“We are very pleased that so many people have reported symptoms. We hope this will give us better knowledge about the prevalence of infection in the population and whether there is a difference between age, gender and location,” Trine Hessevik Paulsen, a doctor at the institute, told the country's NTB newswire.
Norway has one of Europe's most far-reaching testing policies, with 90,248 people tested by Monday night.
Of the 90,248 people who have been tested for coronavirus in Norway after reporting symptoms, less than five percent have in fact been infected with coronavirus, she pointed out, which would indicate that fewer than 2,500 of those who have reported symptoms probably have it.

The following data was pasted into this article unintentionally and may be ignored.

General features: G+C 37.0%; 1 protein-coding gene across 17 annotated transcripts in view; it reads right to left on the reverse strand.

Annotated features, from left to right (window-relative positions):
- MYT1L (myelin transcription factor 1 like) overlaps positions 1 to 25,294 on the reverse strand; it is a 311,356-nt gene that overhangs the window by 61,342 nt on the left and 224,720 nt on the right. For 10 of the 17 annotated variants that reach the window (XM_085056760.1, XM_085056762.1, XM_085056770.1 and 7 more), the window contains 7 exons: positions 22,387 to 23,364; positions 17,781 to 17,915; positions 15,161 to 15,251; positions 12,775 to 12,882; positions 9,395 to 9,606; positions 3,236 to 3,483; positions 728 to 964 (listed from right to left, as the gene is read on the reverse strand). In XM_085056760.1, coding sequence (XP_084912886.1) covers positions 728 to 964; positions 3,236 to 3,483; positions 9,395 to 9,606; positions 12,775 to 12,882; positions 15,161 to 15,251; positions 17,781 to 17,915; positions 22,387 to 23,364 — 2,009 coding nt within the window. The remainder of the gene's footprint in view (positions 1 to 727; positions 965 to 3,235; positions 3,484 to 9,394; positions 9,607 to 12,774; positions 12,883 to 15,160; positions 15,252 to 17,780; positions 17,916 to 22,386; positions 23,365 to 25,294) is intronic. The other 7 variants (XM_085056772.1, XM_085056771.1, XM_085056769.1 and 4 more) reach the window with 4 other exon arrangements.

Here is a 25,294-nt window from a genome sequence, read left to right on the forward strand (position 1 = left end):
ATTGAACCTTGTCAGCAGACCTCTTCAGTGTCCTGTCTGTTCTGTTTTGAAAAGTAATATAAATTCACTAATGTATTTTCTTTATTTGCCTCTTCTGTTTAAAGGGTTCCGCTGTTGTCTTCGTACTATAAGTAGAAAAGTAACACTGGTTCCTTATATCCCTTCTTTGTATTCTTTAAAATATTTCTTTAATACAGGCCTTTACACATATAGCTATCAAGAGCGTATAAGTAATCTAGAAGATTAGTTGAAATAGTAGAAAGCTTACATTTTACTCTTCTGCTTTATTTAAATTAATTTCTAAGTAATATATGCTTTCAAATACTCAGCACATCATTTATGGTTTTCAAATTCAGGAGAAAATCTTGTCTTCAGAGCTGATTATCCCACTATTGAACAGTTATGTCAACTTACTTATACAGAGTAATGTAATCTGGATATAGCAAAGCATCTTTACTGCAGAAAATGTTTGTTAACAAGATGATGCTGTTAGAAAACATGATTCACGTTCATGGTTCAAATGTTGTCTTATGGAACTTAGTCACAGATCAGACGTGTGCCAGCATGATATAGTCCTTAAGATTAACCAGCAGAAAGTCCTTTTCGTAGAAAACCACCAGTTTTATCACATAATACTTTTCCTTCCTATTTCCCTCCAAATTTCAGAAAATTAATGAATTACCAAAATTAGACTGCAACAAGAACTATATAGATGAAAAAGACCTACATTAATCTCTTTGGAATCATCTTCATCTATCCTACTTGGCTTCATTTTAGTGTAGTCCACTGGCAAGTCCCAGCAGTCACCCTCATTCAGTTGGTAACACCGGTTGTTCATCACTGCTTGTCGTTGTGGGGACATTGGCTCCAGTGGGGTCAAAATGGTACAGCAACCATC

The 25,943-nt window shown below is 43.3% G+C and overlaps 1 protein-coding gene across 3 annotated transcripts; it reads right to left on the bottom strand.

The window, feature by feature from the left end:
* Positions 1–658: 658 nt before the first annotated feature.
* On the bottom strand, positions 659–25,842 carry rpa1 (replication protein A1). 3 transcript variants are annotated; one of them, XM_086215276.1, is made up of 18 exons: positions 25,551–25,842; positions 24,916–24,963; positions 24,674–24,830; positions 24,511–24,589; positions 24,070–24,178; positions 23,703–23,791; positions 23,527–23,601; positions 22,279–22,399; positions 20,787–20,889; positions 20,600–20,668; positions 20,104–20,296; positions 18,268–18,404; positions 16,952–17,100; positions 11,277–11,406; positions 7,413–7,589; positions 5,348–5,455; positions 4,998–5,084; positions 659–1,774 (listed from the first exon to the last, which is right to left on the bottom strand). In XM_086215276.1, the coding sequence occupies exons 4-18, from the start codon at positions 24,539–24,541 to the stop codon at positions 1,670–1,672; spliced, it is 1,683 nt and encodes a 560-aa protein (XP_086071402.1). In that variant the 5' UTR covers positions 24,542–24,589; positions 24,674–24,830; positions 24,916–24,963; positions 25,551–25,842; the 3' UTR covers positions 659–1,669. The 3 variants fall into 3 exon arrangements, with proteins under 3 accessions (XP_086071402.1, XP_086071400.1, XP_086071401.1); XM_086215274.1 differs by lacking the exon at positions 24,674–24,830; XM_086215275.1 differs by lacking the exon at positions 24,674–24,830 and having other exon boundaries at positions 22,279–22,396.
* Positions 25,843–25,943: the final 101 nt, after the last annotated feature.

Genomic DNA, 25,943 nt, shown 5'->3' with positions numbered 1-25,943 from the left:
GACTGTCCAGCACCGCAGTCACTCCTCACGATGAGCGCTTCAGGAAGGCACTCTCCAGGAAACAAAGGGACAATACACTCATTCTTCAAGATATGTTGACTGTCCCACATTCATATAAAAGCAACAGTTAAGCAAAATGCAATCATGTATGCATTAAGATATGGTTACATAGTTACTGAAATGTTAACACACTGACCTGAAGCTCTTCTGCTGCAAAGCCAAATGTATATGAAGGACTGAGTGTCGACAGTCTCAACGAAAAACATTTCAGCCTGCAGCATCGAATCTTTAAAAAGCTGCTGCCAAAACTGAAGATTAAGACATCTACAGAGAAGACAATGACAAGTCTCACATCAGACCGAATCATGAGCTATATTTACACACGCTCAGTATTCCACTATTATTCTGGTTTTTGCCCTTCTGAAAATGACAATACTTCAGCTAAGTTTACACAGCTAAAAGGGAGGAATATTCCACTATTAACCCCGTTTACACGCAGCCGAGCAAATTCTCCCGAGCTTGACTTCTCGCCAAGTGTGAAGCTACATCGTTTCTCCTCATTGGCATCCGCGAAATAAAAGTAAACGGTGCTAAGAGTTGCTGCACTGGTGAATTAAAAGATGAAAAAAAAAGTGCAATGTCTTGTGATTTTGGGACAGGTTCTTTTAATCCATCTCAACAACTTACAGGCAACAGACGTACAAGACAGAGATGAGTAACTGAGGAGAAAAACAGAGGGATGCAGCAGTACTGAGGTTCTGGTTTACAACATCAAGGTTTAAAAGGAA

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Frode Forland, Director of Public Health at the institute told NTB on Tuesday that researchers planned to start carrying out random coronavirus tests over Easter to get a better sense of how many people in the country have the virus without it being detected.
“We really need this data quickly,” he said. “We have now seen a study which has modelled it at 22,000 infections. This is the so-called 'dark number'. I think it's a little bigger, considering that we have seen some errors in the model, but we don't know the number.”
The tests will be carried out on a representative sample of the Norwegian population and Forland said he hoped it would be completed over Easter.